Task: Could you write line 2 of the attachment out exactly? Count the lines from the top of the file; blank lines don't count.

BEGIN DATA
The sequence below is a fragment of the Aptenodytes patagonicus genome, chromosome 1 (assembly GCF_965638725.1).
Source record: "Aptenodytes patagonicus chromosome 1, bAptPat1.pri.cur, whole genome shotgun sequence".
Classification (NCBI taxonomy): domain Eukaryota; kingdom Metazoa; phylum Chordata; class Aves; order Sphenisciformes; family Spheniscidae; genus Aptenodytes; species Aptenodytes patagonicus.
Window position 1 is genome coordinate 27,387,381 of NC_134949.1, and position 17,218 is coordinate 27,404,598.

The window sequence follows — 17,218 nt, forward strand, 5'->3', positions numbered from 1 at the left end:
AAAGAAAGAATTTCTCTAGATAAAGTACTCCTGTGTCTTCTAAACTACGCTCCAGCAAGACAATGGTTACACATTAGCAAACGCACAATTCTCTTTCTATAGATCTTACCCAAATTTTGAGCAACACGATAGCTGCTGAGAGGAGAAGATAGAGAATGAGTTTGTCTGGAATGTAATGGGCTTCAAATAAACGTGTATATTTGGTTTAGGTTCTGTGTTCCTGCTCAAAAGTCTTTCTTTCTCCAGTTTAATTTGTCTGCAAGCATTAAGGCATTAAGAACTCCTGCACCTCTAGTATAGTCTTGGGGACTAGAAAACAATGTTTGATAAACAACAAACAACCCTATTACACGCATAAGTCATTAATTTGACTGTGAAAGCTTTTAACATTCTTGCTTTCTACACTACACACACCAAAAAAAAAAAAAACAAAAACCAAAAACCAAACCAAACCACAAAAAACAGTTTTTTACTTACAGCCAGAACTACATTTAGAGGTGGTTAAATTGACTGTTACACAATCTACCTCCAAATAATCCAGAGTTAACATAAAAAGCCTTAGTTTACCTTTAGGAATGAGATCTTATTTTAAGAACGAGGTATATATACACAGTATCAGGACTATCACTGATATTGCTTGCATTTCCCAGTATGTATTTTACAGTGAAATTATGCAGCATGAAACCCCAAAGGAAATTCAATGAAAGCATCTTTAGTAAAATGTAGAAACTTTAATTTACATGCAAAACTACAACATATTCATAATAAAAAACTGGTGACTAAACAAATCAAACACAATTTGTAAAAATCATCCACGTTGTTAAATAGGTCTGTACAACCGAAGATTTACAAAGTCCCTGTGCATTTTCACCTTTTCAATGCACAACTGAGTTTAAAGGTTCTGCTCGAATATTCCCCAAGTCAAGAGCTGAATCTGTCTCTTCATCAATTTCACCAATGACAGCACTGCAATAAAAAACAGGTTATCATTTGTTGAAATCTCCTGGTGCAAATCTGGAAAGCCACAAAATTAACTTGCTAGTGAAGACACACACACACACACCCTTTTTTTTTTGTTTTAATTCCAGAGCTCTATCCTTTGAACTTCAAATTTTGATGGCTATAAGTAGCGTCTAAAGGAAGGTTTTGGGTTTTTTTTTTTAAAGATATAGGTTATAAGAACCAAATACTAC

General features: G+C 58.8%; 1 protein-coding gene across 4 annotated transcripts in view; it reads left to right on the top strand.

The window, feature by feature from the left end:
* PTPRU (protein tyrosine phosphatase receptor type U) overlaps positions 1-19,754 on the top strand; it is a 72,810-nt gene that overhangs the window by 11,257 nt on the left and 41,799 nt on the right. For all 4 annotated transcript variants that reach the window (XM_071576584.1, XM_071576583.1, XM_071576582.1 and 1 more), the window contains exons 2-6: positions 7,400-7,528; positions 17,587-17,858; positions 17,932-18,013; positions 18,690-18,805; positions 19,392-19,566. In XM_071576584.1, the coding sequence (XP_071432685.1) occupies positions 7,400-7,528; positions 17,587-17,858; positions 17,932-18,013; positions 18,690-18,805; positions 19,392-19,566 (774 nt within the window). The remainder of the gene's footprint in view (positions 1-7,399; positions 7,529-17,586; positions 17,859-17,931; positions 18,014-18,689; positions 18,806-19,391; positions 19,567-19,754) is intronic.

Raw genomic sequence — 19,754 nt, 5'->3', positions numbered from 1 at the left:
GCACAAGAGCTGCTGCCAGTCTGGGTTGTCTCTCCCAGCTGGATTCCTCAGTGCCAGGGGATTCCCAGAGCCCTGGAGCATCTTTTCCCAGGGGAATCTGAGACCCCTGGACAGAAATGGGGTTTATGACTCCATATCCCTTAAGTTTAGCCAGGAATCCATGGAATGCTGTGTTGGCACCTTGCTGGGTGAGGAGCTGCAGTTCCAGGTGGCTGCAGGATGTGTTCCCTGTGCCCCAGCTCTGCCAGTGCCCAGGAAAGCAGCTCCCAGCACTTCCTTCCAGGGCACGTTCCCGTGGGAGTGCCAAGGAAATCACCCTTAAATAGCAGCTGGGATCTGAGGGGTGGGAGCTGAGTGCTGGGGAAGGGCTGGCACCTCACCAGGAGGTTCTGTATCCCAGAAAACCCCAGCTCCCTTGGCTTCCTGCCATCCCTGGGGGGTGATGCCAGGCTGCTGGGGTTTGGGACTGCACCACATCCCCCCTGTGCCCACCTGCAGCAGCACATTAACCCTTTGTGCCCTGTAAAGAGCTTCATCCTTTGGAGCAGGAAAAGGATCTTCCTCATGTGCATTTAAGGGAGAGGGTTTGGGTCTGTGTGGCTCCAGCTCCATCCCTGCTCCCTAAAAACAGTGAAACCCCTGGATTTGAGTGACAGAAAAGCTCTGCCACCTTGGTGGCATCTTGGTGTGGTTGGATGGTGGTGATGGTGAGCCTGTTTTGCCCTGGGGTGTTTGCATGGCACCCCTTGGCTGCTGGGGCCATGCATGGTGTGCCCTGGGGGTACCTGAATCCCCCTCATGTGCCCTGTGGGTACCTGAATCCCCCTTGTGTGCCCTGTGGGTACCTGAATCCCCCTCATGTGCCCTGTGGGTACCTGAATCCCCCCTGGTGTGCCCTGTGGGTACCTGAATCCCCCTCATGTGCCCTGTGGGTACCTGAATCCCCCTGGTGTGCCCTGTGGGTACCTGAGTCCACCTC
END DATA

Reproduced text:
Source record: "Aptenodytes patagonicus chromosome 1, bAptPat1.pri.cur, whole genome shotgun sequence".